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#19 of 34 Old 04-05-2013, 09:42 AM - Thread Starter
 
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Since I posted the article, I should point out that I am neither well off, nor am I well educated. I am not "privileged" in any way. Some months, we struggle to get by. The thing we spend most of our money on is healthy food and vitamins. We spend at least $150 a month on supplements, and also see an ND when necessary, which is costly.  We also buy more expensive, vegetarian, organic foods. My kids have never eaten at McDonalds or other fast food restaurants, and they are vegetarian. I wouldn't have it any other way, because this is what is important to me. If we don't have our health, we have nothing.

 

I find the article interesting, and I do think education and financial status do play into the decisions we make and how we raise our kids to some degree.

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#20 of 34 Old 04-05-2013, 09:50 AM
 
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I, also, am not living by luxury standards. I do look at the overall budget, because doing otherwise does not help me or my family. I made my suggestion based on my real life experiences. If someone wants to debate this point, I will be happy to do so in the appropriate forum.
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#21 of 34 Old 04-05-2013, 12:10 PM
 
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I think when people bring up the fact that non-vaxxers tend to be more educated (as the title says) it is often because we are accused so often of being stupid people who do not understand science. 

 

I am very solidly middle class (by anyones standards) and have a Bachelors degree, fwiw.

 

When I initially made some of my vax decisions I was low income.  


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#22 of 34 Old 04-05-2013, 01:11 PM
 
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Purely in response to the article, I would be interested to know what fields in higher ed are associated with lower vax rates. A PhD in literature does not have as much knowledge of immunology, physiology, epidemiology as someone with just a BA or BS in biology.

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#23 of 34 Old 04-05-2013, 01:18 PM
 
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Purely in response to the article, I would be interested to know what fields in higher ed are associated with lower vax rates. A PhD in literature does not have as much knowledge of immunology, physiology, epidemiology as someone with just a BA or BS in biology.


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#24 of 34 Old 04-05-2013, 02:32 PM
 
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Purely in response to the article, I would be interested to know what fields in higher ed are associated with lower vax rates. A PhD in literature does not have as much knowledge of immunology, physiology, epidemiology as someone with just a BA or BS in biology.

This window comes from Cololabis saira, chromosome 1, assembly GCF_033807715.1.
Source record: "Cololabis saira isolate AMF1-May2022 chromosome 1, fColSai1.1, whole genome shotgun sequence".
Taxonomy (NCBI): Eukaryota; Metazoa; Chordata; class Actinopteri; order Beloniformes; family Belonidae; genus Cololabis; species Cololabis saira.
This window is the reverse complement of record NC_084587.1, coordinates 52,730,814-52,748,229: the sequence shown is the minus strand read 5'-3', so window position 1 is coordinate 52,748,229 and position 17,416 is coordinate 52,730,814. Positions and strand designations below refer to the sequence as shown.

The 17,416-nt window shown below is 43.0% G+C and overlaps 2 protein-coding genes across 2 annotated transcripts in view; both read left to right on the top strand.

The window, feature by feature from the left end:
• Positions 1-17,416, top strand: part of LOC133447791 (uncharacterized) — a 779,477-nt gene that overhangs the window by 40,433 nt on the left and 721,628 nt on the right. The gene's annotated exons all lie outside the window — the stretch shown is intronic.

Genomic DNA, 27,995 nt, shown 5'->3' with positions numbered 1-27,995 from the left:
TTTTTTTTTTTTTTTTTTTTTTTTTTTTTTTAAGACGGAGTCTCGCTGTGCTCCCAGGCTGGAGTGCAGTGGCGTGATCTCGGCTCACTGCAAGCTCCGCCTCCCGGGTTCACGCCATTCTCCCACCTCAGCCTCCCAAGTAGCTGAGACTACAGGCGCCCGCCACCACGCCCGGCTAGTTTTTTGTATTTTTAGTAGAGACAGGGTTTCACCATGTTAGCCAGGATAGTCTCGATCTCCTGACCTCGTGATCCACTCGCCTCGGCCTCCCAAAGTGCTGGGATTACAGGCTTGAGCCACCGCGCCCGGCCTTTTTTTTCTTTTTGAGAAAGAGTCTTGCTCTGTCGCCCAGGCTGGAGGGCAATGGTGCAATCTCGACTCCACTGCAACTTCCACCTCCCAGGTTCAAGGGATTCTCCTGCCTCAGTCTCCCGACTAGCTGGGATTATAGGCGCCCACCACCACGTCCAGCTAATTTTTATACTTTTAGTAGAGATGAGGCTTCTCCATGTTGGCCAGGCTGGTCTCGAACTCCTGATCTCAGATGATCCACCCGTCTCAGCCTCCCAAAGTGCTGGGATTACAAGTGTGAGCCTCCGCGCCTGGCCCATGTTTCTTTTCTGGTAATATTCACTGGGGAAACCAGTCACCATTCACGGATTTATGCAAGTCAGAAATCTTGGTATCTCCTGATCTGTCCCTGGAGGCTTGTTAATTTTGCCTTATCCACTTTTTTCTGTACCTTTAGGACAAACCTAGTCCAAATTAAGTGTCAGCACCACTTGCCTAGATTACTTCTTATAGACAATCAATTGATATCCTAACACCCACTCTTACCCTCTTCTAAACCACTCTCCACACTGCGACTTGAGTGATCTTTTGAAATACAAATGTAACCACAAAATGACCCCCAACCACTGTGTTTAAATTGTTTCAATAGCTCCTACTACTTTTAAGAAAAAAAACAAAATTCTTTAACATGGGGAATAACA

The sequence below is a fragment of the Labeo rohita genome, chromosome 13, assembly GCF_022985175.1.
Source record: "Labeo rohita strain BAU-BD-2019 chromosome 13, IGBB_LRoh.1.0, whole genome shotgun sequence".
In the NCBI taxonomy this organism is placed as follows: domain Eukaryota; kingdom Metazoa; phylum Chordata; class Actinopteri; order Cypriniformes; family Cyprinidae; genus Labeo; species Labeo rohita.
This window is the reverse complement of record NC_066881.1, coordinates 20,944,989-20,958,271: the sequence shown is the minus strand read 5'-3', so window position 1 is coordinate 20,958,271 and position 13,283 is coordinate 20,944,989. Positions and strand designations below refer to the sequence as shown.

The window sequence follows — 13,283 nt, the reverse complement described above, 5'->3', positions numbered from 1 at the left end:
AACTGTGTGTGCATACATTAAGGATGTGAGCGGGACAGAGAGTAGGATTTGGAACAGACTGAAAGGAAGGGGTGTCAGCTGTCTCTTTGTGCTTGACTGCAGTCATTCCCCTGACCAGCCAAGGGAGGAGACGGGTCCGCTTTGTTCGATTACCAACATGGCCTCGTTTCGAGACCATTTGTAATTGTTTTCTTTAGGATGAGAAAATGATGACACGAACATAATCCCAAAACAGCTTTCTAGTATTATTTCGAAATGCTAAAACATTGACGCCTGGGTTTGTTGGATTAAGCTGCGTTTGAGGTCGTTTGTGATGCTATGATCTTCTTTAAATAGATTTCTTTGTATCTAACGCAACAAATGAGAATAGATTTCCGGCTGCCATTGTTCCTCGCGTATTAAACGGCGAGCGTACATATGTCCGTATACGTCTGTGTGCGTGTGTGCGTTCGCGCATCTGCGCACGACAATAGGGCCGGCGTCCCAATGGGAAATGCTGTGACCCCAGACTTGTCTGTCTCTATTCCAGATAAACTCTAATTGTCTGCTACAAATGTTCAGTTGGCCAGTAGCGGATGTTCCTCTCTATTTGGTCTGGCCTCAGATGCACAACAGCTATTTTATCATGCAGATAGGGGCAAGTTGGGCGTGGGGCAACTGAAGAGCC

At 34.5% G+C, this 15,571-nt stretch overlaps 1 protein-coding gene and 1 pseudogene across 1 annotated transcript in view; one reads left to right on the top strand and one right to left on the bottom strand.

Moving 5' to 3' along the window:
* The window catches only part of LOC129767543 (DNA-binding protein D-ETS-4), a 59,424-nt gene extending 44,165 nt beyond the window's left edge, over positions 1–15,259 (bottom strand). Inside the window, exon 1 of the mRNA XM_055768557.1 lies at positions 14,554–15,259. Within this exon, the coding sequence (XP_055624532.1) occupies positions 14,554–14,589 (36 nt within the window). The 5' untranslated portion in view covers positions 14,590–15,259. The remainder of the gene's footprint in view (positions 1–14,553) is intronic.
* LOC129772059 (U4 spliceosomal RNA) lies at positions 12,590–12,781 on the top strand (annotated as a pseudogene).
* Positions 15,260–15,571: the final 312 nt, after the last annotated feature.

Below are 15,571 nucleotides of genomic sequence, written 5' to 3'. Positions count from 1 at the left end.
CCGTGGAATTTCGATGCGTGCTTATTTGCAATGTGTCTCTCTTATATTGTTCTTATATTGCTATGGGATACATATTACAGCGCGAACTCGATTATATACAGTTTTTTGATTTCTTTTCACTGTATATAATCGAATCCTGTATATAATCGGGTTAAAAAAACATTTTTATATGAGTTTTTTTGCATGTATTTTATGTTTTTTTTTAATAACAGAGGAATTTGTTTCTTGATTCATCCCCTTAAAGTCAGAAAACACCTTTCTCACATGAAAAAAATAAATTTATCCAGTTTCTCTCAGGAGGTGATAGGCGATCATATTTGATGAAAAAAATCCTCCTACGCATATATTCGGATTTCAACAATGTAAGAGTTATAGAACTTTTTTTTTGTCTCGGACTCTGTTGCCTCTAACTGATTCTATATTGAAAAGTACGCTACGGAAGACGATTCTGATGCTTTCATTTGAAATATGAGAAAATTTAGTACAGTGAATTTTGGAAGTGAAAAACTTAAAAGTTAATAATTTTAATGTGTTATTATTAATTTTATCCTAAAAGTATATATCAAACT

It has been my experience that more educated people are more likely to ask questions from professionals, and that less well educated people are more likely to do what they are told.  More educated people (I would include self-educated as well) are more likely to know their rights.  This is across the board and not just in relation to health matters.  

 

This is in general, of course.  

 

I do not think I know as much about immunology and physiology as someone with professional experience in those areas, however I also know a lot more about my body, my philosophy towards health and my tolerance to risk than any professional.  

 

I will echo Pek, though, and ask what your point is?


There is a battle of two wolves inside us.  One is good and the other is evil.  The wolf that wins is the one you feed.

 

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#25 of 34 Old 04-05-2013, 03:14 PM - Thread Starter
 
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I think when people bring up the fact that non-vaxxers tend to be more educated (as the title says) it is often because we are accused so often of being stupid people who do not understand science. 

 

I am very solidly middle class (by anyones standards) and have a Bachelors degree, fwiw.

 

When I initially made some of my vax decisions I was low income.  

 

Yes, I remember reading a different article quite some time ago that said low income and/or uneducated people were thought to be the ones who were not vaccinating and when they looked into it, they actually found that a large majority of non-vaxers were in fact higher income, educated people.


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My point is just what I said. Just because a person has a degree does not mean they must be making the best decisions in this case. People with only a high school education are usually not under the misperception that they have a good grasp of immunology, and are more open to following public health guidelines. Someone with a liberal arts BA may have equivalent knowledge of science as the high school graduate, but they are "educated" so they make their own guidelines and go with what feels right. Dunning-Kreuger effect. You don't know what you don't know.